Although no clients' were harmed by SEI's failures, FCA considered the firm's violation serious because, among other matters, the problems continued for such a long period, and were not identified by SEI, but rather by the regulator itself. The problems also occurred during a period when "…there was a high level of awareness in the financial services industry of the importance of adequately protecting client money" as evidenced by the FCA's predecessor's  (i.e., Financial Services Authority) communication to firms regarding its concerns about client money failings.

During the relevant period, SEI maintained an average daily balance of client money of UK £84.3 Million (US $140 Million). According to FCA, SEI provides asset management services principally to professional and retail clients, and holds client money through its sale of fund units. The firm has been authorized and regulated by FCA and its predecessor since May 2000.

My View: At some point all national securities and futures (including swaps) regulators, perhaps under the leadership of IOSCO, will adopt requirements as currently exist for futures brokers in China and the US, that registrants must daily file with an independent third party regulator or self-regulatory organization records of funds owed their customers and simultaneously grant the third party entity direct read only access to depositories' that hold such funds, so that the third party may perform daily automated independent reconciliations. This practice should happen not only for futures brokers, but for all brokers and collective funds' vehicles too. This technique is the most effective way in the first instance to help identify and minimize fraud involving the mishandling of customer funds. (See an interview I gave on the China Futures Margin Monitoring Center, published during December 2012 on JohnLothian News™:

And briefly:

Valuable Lessons Learned: This enforcement action should serve as a reminder of why it is ill advised to accept third party payments for an account's payment obligations. Although there may be times when acceptance of such third party payment is warranted, at a minimum, such occasions should be rare, well documented, and authorized in writing by a senior manager. Too often third party payments and receipts are missed red flags of an account being different than what it had been represented to be -- for an example an omnibus account when the account was supposed to be an account on behalf of a single individual.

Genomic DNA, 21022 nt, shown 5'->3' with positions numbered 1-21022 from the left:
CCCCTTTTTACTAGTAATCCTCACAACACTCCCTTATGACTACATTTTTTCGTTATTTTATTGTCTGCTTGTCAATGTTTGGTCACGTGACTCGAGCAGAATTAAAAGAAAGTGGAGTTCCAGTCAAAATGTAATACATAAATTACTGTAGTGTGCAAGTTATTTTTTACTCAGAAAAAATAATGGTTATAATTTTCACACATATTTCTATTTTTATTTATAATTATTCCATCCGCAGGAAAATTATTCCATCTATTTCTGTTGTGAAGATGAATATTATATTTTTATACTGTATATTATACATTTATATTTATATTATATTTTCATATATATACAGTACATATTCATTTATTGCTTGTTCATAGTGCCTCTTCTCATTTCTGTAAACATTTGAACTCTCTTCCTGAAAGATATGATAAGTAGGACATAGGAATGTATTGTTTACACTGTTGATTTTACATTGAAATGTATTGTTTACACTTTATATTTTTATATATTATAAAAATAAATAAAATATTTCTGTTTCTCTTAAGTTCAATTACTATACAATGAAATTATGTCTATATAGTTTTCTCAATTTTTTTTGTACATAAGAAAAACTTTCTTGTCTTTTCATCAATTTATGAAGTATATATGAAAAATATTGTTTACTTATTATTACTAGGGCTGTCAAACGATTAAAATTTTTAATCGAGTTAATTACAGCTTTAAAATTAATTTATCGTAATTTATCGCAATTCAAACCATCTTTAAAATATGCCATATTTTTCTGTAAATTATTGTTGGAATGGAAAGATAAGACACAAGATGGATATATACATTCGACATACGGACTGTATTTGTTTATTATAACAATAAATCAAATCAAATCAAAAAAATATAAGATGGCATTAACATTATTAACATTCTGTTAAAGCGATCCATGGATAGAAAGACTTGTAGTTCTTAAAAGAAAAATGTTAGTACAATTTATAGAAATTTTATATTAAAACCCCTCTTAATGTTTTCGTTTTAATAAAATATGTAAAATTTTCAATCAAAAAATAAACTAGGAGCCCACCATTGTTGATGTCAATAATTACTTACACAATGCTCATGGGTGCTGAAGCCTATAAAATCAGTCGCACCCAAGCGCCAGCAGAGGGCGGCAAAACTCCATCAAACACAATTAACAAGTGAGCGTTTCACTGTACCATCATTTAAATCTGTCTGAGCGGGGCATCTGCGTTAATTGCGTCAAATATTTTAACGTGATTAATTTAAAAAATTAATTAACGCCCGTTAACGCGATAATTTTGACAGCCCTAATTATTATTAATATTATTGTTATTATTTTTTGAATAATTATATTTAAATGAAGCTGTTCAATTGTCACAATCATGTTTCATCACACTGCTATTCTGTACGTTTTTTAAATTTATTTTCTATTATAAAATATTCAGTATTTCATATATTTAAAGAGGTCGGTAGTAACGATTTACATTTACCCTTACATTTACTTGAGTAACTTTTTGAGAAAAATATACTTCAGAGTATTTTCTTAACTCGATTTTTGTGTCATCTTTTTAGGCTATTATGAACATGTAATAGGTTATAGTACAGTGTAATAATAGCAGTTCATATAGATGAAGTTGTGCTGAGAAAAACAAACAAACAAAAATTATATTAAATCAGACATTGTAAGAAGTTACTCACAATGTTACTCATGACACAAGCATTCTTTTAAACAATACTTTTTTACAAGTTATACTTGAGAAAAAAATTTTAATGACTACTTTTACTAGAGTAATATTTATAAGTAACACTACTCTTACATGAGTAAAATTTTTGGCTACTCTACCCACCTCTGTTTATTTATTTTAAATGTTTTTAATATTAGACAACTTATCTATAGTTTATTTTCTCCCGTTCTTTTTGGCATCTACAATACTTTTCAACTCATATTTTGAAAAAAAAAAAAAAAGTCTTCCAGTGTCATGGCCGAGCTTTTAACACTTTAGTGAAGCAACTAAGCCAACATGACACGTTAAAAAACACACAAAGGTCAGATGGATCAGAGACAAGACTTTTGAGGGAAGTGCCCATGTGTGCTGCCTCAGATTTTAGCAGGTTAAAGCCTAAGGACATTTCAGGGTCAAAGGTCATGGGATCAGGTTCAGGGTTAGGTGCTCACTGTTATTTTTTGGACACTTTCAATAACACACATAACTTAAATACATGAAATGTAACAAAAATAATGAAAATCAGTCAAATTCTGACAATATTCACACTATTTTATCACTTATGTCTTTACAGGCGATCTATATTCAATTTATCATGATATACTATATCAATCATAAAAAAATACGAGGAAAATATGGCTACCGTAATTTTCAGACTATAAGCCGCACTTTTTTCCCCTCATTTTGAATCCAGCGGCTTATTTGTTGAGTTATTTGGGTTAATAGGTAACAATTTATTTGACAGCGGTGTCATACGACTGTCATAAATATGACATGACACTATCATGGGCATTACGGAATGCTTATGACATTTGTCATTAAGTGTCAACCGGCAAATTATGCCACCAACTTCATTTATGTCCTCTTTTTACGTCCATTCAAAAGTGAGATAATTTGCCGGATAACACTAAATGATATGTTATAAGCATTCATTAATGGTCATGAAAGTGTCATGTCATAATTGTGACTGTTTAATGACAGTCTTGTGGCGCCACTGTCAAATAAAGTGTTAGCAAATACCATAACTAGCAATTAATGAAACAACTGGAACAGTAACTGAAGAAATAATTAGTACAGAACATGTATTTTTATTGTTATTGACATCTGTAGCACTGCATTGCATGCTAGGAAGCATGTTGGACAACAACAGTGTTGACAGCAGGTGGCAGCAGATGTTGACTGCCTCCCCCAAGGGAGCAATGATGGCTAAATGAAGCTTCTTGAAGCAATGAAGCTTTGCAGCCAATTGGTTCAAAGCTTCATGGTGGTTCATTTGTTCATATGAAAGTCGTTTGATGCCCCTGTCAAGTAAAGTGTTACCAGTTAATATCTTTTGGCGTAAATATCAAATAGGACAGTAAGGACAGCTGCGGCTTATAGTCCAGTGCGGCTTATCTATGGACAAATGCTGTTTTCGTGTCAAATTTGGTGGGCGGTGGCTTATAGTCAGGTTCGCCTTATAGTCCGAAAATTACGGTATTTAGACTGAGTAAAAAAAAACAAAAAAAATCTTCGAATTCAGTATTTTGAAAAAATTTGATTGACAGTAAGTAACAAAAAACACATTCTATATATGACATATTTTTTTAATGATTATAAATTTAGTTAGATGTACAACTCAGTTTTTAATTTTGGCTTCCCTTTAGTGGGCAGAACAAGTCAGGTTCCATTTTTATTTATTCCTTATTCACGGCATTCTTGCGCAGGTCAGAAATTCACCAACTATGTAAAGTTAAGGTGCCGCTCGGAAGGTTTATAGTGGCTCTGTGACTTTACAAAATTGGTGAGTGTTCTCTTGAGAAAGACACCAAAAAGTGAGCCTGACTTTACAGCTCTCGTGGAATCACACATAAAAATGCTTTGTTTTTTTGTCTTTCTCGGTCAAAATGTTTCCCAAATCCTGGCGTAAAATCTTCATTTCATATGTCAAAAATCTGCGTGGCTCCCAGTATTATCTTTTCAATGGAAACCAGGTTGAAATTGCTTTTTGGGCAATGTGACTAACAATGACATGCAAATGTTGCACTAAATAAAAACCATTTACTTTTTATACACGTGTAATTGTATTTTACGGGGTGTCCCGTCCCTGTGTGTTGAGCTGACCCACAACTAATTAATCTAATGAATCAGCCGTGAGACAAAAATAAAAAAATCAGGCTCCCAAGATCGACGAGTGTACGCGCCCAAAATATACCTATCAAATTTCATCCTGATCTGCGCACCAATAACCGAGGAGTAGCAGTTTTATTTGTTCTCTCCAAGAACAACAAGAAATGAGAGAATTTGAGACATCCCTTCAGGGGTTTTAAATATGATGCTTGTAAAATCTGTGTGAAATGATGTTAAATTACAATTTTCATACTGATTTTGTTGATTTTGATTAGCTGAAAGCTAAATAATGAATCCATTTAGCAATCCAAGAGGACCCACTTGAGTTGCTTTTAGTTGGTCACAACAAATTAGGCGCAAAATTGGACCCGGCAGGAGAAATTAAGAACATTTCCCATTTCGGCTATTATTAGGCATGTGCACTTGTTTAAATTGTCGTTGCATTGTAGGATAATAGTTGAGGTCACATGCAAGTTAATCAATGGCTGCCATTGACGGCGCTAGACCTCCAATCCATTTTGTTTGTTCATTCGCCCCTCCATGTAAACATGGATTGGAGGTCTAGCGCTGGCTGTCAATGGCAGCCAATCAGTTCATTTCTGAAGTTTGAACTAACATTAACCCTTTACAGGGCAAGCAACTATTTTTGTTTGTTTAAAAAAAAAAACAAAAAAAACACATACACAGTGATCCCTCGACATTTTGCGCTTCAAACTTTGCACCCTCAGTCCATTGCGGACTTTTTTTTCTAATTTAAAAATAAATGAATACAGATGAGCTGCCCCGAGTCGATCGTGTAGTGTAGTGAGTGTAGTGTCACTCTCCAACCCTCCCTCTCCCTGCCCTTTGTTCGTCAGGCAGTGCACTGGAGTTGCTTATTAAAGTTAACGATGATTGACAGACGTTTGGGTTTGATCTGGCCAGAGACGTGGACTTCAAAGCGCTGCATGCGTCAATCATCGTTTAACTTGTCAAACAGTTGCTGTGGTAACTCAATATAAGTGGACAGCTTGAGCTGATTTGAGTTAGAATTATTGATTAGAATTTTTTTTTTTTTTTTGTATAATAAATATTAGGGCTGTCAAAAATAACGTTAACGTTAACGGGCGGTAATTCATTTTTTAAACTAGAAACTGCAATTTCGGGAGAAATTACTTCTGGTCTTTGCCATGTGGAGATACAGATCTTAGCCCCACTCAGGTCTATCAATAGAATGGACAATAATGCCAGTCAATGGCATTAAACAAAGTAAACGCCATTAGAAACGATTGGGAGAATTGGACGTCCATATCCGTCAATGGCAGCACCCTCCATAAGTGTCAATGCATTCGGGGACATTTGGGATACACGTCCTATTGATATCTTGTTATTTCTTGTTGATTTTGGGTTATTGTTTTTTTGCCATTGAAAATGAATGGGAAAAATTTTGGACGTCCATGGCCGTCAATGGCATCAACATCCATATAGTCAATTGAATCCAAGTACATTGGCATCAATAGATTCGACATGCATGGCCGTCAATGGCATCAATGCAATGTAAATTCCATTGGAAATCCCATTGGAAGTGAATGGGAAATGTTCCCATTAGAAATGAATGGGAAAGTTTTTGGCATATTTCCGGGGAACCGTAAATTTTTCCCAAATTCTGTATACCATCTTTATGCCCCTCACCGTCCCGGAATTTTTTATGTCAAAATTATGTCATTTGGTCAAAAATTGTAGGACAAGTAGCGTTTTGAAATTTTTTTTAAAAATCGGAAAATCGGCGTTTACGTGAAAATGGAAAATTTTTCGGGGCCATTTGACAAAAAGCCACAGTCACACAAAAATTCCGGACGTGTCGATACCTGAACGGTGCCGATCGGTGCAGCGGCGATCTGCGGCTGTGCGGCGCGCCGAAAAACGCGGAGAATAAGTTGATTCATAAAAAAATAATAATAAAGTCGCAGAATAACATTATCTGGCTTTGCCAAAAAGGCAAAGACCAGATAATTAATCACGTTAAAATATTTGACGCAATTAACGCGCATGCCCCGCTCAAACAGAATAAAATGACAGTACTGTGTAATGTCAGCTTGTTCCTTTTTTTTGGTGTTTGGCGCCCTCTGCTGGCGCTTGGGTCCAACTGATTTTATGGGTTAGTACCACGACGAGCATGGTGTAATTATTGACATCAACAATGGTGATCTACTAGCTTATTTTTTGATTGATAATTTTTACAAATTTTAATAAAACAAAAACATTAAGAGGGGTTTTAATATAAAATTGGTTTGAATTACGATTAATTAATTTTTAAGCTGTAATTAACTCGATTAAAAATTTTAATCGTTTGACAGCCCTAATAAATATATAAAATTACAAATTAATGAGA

For further information, see:

ASIC's New Surveillance System:
CFTC v. Daniel Shak and SHK Risk Management:
CFTC No-Action Letter re: Non-US Swap Dealers:
ESMA Guidance re: EFTs and UCITS:
Germany High Frequency Trading Act:
EUREX High Frequency Trading Report:
BAFIN Q&A re: the HFT Act:
IOSCO Letter to EC re: QCCPs:
SFC v. Cho and Ju:

The information contained in this article is not legal advice. For legal advice, please consult with your attorney. The information in this article is derived from sources believed to be reliable as of November 30, 2013, but no representation or warranty is made regarding the accuracy of any statement. To ensure compliance with requirements imposed by U.S. Treasury Regulations, Gary DeWaal and Associates LLC informs you that any U.S. tax advice contained in this communication (including any attachments) was not intended or written to be used, and cannot be used, for the purpose of (i) avoiding penalties under the Internal Revenue Code or (ii) promoting, marketing or recommending to another party any transaction or matter addressed herein. Gary DeWaal and Associates may represent one or more entities mentioned in this article.